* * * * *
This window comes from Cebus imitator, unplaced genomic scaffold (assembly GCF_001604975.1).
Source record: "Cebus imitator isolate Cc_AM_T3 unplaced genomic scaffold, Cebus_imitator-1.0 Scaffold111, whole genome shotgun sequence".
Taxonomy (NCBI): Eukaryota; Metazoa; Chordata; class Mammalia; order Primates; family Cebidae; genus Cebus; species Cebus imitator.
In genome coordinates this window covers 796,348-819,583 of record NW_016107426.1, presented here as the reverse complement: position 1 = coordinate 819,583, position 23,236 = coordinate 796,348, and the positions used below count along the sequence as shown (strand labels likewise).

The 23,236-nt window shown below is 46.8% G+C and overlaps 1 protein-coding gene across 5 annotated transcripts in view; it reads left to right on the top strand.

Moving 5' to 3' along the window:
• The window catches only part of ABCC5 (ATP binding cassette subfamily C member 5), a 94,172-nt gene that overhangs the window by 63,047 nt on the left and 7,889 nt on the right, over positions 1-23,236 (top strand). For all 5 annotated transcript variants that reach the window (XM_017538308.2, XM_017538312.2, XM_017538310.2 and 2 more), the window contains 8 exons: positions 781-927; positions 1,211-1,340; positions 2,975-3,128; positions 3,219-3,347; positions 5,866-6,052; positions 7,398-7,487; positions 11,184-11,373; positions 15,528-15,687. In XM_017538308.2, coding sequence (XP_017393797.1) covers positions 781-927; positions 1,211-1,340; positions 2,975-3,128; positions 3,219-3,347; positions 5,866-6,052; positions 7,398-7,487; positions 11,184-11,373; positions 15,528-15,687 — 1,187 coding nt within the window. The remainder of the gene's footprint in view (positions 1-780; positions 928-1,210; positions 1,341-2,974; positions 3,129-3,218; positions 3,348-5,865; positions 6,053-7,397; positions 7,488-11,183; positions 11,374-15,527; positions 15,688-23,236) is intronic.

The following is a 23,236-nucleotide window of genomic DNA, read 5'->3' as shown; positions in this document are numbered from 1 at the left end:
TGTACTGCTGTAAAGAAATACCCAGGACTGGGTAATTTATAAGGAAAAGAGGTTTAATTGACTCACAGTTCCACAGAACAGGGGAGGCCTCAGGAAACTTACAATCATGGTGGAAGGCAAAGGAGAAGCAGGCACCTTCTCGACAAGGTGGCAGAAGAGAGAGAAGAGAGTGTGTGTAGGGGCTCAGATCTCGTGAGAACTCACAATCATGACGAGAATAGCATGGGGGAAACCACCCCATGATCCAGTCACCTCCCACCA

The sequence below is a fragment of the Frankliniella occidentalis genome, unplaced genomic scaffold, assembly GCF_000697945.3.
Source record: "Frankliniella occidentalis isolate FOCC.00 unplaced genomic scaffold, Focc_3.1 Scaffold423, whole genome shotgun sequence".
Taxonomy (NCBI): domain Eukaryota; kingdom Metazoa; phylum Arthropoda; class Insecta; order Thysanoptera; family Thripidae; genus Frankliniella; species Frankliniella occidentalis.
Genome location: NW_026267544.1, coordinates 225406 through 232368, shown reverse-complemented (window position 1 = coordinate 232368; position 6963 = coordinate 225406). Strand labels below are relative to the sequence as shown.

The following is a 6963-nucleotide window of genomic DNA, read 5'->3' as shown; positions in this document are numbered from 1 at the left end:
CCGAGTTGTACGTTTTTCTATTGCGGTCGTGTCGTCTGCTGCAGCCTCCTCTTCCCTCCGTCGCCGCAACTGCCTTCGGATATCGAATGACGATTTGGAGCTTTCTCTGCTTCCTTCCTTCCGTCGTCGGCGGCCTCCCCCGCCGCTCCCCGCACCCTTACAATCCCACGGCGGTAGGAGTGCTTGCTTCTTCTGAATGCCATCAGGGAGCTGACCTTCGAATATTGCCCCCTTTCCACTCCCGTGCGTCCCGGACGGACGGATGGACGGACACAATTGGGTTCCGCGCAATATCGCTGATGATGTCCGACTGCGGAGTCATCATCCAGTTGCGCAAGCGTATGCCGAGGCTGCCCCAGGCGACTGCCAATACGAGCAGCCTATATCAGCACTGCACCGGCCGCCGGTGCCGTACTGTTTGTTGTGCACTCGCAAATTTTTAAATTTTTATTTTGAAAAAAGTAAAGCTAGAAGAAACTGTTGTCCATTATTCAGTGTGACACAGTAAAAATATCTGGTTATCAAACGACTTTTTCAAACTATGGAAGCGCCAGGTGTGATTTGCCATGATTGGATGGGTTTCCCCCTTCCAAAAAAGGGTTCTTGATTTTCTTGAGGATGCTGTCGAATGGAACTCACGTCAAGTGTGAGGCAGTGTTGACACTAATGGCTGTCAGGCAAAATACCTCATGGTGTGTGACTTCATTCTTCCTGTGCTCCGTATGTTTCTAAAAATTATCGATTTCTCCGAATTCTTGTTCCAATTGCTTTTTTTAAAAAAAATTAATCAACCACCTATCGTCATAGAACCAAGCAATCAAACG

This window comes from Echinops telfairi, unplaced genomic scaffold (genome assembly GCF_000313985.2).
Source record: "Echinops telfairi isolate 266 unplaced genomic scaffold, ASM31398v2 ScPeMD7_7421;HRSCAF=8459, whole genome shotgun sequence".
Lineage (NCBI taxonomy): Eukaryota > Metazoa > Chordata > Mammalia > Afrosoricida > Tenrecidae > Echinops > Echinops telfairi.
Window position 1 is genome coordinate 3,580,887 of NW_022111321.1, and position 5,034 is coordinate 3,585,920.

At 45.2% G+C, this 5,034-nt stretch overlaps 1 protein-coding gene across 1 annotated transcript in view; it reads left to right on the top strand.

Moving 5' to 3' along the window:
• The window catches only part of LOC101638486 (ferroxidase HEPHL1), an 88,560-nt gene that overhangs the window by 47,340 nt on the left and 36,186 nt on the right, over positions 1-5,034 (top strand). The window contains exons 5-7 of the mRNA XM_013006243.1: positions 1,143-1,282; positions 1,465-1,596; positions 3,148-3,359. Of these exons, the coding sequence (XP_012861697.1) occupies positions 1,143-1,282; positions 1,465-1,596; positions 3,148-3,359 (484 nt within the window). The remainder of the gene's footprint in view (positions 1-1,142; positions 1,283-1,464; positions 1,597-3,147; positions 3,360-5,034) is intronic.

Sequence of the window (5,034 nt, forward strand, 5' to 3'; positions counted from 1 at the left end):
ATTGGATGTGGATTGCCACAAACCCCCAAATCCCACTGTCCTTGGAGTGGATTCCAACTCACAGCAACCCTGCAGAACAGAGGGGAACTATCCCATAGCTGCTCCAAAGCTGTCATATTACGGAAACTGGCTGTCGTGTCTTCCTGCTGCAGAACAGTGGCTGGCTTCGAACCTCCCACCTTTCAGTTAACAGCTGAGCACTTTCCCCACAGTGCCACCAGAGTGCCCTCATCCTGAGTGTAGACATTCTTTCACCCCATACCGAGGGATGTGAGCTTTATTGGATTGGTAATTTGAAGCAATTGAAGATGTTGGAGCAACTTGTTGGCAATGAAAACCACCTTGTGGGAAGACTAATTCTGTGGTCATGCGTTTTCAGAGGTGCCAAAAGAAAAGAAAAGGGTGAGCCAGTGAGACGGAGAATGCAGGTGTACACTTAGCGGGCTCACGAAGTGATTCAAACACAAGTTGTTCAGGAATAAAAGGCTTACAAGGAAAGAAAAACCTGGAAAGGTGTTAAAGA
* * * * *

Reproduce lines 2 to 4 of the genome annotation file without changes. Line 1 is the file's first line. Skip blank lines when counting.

Source record: "Cebus imitator isolate Cc_AM_T3 unplaced genomic scaffold, Cebus_imitator-1.0 Scaffold111, whole genome shotgun sequence".
Taxonomy (NCBI): Eukaryota; Metazoa; Chordata; class Mammalia; order Primates; family Cebidae; genus Cebus; species Cebus imitator.
In genome coordinates this window covers 796,348-819,583 of record NW_016107426.1, presented here as the reverse complement: position 1 = coordinate 819,583, position 23,236 = coordinate 796,348, and the positions used below count along the sequence as shown (strand labels likewise).